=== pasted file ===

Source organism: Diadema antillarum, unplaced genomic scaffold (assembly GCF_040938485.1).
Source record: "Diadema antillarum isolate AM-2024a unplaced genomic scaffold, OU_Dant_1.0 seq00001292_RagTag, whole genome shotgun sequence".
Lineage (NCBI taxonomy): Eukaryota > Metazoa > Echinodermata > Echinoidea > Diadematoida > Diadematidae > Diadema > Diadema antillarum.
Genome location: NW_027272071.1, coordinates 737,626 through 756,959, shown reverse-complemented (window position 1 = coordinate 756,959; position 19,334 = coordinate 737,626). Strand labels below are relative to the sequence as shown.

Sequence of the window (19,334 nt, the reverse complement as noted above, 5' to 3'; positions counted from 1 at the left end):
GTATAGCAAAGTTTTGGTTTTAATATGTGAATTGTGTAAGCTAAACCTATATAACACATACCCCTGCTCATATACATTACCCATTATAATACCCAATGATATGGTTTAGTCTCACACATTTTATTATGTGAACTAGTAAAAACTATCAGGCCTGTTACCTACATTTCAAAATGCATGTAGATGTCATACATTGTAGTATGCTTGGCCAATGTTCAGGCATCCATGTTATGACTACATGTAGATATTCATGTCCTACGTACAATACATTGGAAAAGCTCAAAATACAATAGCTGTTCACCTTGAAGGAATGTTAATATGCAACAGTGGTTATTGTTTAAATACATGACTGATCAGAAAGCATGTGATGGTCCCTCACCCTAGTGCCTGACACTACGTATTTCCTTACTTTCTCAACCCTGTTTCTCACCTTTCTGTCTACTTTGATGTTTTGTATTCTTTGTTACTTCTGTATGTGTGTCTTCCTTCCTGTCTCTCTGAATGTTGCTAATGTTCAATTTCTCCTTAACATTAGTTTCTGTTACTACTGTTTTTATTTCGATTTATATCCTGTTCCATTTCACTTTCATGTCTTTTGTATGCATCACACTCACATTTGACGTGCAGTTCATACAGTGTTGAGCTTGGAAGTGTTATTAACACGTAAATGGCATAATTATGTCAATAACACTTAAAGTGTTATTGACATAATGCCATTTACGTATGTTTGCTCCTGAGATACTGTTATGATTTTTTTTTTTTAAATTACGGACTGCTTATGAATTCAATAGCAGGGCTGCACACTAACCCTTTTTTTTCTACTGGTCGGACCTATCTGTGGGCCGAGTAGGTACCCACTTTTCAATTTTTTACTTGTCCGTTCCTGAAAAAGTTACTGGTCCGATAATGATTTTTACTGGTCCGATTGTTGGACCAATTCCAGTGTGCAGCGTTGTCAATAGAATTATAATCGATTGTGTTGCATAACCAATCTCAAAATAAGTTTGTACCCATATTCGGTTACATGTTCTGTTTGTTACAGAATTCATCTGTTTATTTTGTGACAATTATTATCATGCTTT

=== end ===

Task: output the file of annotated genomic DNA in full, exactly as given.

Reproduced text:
Source organism: Diadema antillarum, unplaced genomic scaffold (assembly GCF_040938485.1).
Source record: "Diadema antillarum isolate AM-2024a unplaced genomic scaffold, OU_Dant_1.0 seq00001292_RagTag, whole genome shotgun sequence".
Lineage (NCBI taxonomy): Eukaryota > Metazoa > Echinodermata > Echinoidea > Diadematoida > Diadematidae > Diadema > Diadema antillarum.
Genome location: NW_027272071.1, coordinates 737,626 through 756,959, shown reverse-complemented (window position 1 = coordinate 756,959; position 19,334 = coordinate 737,626). Strand labels below are relative to the sequence as shown.

Sequence of the window (19,334 nt, the reverse complement as noted above, 5' to 3'; positions counted from 1 at the left end):
GTATAGCAAAGTTTTGGTTTTAATATGTGAATTGTGTAAGCTAAACCTATATAACACATACCCCTGCTCATATACATTACCCATTATAATACCCAATGATATGGTTTAGTCTCACACATTTTATTATGTGAACTAGTAAAAACTATCAGGCCTGTTACCTACATTTCAAAATGCATGTAGATGTCATACATTGTAGTATGCTTGGCCAATGTTCAGGCATCCATGTTATGACTACATGTAGATATTCATGTCCTACGTACAATACATTGGAAAAGCTCAAAATACAATAGCTGTTCACCTTGAAGGAATGTTAATATGCAACAGTGGTTATTGTTTAAATACATGACTGATCAGAAAGCATGTGATGGTCCCTCACCCTAGTGCCTGACACTACGTATTTCCTTACTTTCTCAACCCTGTTTCTCACCTTTCTGTCTACTTTGATGTTTTGTATTCTTTGTTACTTCTGTATGTGTGTCTTCCTTCCTGTCTCTCTGAATGTTGCTAATGTTCAATTTCTCCTTAACATTAGTTTCTGTTACTACTGTTTTTATTTCGATTTATATCCTGTTCCATTTCACTTTCATGTCTTTTGTATGCATCACACTCACATTTGACGTGCAGTTCATACAGTGTTGAGCTTGGAAGTGTTATTAACACGTAAATGGCATAATTATGTCAATAACACTTAAAGTGTTATTGACATAATGCCATTTACGTATGTTTGCTCCTGAGATACTGTTATGATTTTTTTTTTTTAAATTACGGACTGCTTATGAATTCAATAGCAGGGCTGCACACTAACCCTTTTTTTTCTACTGGTCGGACCTATCTGTGGGCCGAGTAGGTACCCACTTTTCAATTTTTTACTTGTCCGTTCCTGAAAAAGTTACTGGTCCGATAATGATTTTTACTGGTCCGATTGTTGGACCAATTCCAGTGTGCAGCGTTGTCAATAGAATTATAATCGATTGTGTTGCATAACCAATCTCAAAATAAGTTTGTACCCATATTCGGTTACATGTTCTGTTTGTTACAGAATTCATCTGTTTATTTTGTGACAATTATTATCATGCTTT